But, until the Securities and Exchange Commission (“SEC”) promulgates new rules on crowdfunding, general solicitation and selling securities to crowdfunders is still unlawful.[4] The JOBS Act mandated that the SEC take the first step to allowing crowdfunding—amending its regulations to allow for general solicitation—within 90 days. The SEC missed that mark, only announcing a thirty-day public comment period for proposed rule amendments on August 29th at an open meeting of the commission[5]. Regardless of these delays, it has yet to be seen whether the SEC can meet the statutory deadline of issuing final rules to regulate crowdfunding brokers and internet portals set for the end of this year.[6] Reuters has pointed out that in addition to the slow process of notice-and-comment rulemaking, the SEC is struggling with the responsibilities placed upon it by the Dodd-Frank Act of 2010.[7] SEC Chairman Mary Schapiro, however, remarked during a hearing before the House Committee on Oversight and Government Reform that she did not “foresee not meeting the deadline.”[8]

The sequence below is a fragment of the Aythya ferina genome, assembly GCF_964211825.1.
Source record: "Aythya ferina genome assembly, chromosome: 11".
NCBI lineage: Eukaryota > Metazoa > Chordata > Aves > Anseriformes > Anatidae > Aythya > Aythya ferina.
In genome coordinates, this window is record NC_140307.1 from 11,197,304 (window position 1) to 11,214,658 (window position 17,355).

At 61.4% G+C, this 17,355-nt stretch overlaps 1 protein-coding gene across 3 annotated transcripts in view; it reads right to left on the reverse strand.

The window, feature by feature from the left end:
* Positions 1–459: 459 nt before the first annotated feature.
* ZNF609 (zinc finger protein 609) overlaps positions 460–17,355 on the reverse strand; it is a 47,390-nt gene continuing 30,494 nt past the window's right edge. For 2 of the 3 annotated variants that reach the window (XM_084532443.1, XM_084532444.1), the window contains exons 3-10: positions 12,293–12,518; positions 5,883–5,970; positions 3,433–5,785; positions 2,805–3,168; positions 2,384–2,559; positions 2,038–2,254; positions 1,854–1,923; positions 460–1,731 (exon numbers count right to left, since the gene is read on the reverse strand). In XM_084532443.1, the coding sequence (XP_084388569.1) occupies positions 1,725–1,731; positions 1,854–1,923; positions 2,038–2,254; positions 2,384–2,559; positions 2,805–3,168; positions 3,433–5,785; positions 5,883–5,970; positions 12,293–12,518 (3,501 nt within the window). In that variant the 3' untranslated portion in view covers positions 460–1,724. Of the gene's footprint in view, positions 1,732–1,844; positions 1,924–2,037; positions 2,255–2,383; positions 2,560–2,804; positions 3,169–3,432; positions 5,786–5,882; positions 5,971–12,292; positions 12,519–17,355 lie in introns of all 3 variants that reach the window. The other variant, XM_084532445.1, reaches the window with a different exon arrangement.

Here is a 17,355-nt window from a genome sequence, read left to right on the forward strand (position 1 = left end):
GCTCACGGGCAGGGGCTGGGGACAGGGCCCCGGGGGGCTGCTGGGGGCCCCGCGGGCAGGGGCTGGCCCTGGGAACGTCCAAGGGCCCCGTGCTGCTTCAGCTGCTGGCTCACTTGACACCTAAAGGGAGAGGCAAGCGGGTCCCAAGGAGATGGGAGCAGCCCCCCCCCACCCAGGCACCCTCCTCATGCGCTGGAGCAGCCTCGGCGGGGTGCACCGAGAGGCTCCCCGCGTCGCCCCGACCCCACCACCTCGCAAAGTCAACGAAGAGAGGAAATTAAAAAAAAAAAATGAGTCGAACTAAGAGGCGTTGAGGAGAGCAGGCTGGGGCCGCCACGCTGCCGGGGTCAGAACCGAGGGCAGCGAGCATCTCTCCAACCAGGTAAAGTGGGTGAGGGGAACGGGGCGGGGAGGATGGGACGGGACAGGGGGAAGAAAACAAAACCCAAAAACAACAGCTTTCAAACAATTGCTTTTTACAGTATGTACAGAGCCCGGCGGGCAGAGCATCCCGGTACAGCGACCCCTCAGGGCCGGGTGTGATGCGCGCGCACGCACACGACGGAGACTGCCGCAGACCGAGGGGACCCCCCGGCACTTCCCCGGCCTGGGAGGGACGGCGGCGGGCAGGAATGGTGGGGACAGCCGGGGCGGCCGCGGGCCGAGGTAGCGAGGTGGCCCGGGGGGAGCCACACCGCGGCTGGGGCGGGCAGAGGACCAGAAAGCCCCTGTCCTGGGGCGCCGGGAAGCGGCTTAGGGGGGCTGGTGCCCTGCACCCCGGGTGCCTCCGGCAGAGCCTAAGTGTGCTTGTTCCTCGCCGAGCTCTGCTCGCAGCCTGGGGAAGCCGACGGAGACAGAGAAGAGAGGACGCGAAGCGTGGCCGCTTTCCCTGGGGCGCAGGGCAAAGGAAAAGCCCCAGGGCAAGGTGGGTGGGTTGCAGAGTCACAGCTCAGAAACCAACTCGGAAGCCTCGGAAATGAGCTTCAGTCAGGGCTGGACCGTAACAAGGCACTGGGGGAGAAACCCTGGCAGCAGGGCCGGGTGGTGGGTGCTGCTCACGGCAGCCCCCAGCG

All crowdfunding intermediaries wishing to sell securities will need to register with the SEC and the Financial Industry Regulatory Authority (“FINRA”) and create a process to reduce the risk of fraudulent offerings, in addition to making sure that each investor has access to company disclosures and understands that his or her investments involve some measure of risk to some or all of the principle amount.[9] New crowdfunding portals, like EarlyShares[10] and Crowdfunder,[11] are getting a head start in inviting startups to prepare their sales pitches and to garner interest from investors in anticipation of the SEC finishing its rulemaking process in the next few months. Some groups, like the North American Securities Administrators Association (“NASAA”), remain concerned that this “democratization” of venture capital will expose many more investors, especially lay-investors, to the turbulent and risky market of investing in small businesses.[12] Worse, there is an increased potential for fraud. It is one thing to lose a donation to a failed project, losing an investment is another. Jason Best and Sherwood Neiss, two of the major proponents behind the crowdfunding section of the JOBS Act, fired back at NASAA, asserting that the organization’s concerns were based upon examples from the pre-JOBS Act model of investing.[13] Best and Neiss posit that the “strong disinfectant power of social media,” the protective mechanisms that the crowdfunding portals will develop, the upcoming regulations from theSEC, and other safeguards built into the legislation will be effective in curtailing fraud. In the end, it seems that the best recommendation for potential investors in crowdfunded securities will be the same advice that has been doled out to investors of all types in the past: do your due diligence and don’t risk any money you can’t stand to lose.